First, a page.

Outdoors with Tom Venesky: Loss of dam in Solomon Creek a challenge that can be overcome

By Tom Venesky - [email protected] | August 6th, 2017 9:13 am

Decades ago the Ashley community banded together to build a dam.

It began in the 1920s when neighborhood kids, and adults, wanted a respite from the heat.

A cool retreat.

The potential for such a place existed right in town in Solomon Creek, at the end of Wyoming Street. Solomon Creek originates in the shaded forest near Penobscot Mountain and flows cool and clear.

But as the creek entered Ashley Borough, it wasn’t deep enough for swimming.

The residents changed that when, in the 1920s, they put together enough money to buy sand and gravel to make concrete.

The concrete was used to make a dam, which in turn back up the water to create a pool known as “Chester’s Hole.”

The deep pool quickly became a popular swimming spot for generations. Over the years, as the dam deteriorated or when residents collected enough money, more concrete was added and the swimming hole grew larger and deeper.

One Ashley resident who grew up swimming in the creek told me “Nobody had or needed pools in my neighborhood back then. We had the biggest swimming pool you could ask for in Solomon Creek.”

The makeshift concrete dam that was built and maintained by the coming together of a small community survived numerous floods and held up through patchwork repairs. This summer, however, Chester’s Hole and the dam that created it met their demise.

The stretch of Solomon Creek had issues. Sediment was building up in Chester’s Hole and behind several other makeshift rock dams, erosion was carving away the banks and, in the summer, the pools grew shallow, warm and stagnant.

It wasn’t good for stream ecology, flood control or trout, and that’s why the Eastern Pennsylvania Coalition for Abandoned Mine Reclamation spearheaded a program to revitalize the section of Solomon Creek.

Sediment was cleaned out, banks were stabilized and water flow and dissolved oxygen levels were improved for aquatic life.

To accomplish the goal, all of the dams were removed, including the concrete wall that formed Chester’s Hole.

Today, where the swimming hole once swirled the creek flows fast and straight with nothing to impede it aside from four structures above made of boulders that generate smaller plunge pools.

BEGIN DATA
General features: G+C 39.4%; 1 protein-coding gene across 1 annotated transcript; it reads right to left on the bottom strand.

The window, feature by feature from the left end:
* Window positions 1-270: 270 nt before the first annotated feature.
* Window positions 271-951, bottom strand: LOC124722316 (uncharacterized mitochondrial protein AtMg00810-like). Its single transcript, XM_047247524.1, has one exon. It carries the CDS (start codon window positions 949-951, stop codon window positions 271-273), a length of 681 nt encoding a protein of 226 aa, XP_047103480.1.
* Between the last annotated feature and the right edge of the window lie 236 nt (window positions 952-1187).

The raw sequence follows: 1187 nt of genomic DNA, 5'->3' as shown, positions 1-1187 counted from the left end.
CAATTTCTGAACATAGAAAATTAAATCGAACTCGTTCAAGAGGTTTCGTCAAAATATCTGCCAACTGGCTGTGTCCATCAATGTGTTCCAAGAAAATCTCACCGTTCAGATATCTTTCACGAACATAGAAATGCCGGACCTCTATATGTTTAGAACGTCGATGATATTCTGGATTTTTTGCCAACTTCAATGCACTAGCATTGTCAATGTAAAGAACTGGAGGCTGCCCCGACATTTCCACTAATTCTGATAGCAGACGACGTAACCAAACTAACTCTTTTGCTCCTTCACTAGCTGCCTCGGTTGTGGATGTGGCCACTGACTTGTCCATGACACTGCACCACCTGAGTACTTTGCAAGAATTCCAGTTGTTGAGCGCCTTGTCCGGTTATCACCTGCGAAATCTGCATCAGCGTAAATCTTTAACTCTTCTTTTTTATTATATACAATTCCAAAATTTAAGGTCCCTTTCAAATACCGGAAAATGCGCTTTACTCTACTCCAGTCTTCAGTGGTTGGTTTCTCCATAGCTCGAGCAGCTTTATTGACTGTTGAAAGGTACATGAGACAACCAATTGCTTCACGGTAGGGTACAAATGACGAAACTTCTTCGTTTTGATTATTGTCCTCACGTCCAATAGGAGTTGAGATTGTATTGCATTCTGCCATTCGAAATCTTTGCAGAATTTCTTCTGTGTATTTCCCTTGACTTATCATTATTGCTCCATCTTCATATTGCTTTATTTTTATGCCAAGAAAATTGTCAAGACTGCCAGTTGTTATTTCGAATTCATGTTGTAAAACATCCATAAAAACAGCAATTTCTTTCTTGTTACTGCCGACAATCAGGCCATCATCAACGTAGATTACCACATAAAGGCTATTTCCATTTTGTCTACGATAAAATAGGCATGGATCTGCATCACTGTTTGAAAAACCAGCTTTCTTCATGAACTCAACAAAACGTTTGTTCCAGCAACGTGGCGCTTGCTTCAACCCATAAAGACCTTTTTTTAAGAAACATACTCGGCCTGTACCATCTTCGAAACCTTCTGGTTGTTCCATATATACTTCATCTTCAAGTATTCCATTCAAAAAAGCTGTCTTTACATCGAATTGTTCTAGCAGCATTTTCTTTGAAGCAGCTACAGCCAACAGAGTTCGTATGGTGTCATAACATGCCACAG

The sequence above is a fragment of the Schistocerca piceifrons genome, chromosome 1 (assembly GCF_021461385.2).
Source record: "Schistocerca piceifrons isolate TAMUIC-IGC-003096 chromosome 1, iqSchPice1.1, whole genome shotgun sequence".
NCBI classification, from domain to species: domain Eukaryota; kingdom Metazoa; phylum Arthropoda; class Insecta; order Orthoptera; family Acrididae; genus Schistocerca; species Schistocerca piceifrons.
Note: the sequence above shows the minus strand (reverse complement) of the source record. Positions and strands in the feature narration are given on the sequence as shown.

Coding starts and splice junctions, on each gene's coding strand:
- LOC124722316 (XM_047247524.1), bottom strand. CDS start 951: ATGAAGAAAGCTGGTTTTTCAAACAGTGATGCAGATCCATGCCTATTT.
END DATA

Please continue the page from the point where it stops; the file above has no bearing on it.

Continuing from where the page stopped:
The concrete wall that was poured by a caring community was a memory.

It needed to be done in the interest of stream ecology and trout habitat, but a group that has long served as the guardians of Chester’s Hole is now faced with a challenge.

The Ashley Area Trout Stocking Association hosted an annual trout derby in Chester’s Hole for decades. The group purchased and stocked 2,000 trout each April for kids from anywhere to come and catch. The derby was held on the opening day of trout season, and kids lined the banks of Solomon Creek, many of them catching the first trout of their lives right from Chester’s Hole.

While the derby evolved into a tradition, last spring it succumbed to the hazards posed by the creek. Debris washed down by floods made the banks treacherous and the stream unsafe for kids to fish. The derby was cancelled and the tradition postponed.

Now, with the recent work to improve the stream complete, there is more access to the stream, and it’s safe.

Best of all, the derby will return next spring.

But what about Chester’s Hole and the dam that created it? The concrete wall not only held back water, but the trout as well for the kids to catch.

The stocking association won’t be deterred. They’re looking at options to keep the stocked trout in place, such as plastic fencing that can be temporarily placed across the creek to prevent the fish from escaping.

It’s going to be a challenge, but it’s one that the association will overcome by working hard and working together.

Just like the Ashley community did nearly 100 years ago when they wanted to build an old-fashioned swimming hole in Solomon Creek.

Venesky
http://www.timesleader.com/wp-content/uploads/2017/08/web1_Venesky-1.jpgVenesky

By Tom Venesky

[email protected]

Reach Tom Venesky at 570-991-6395 or on Twitter @TomVenesky


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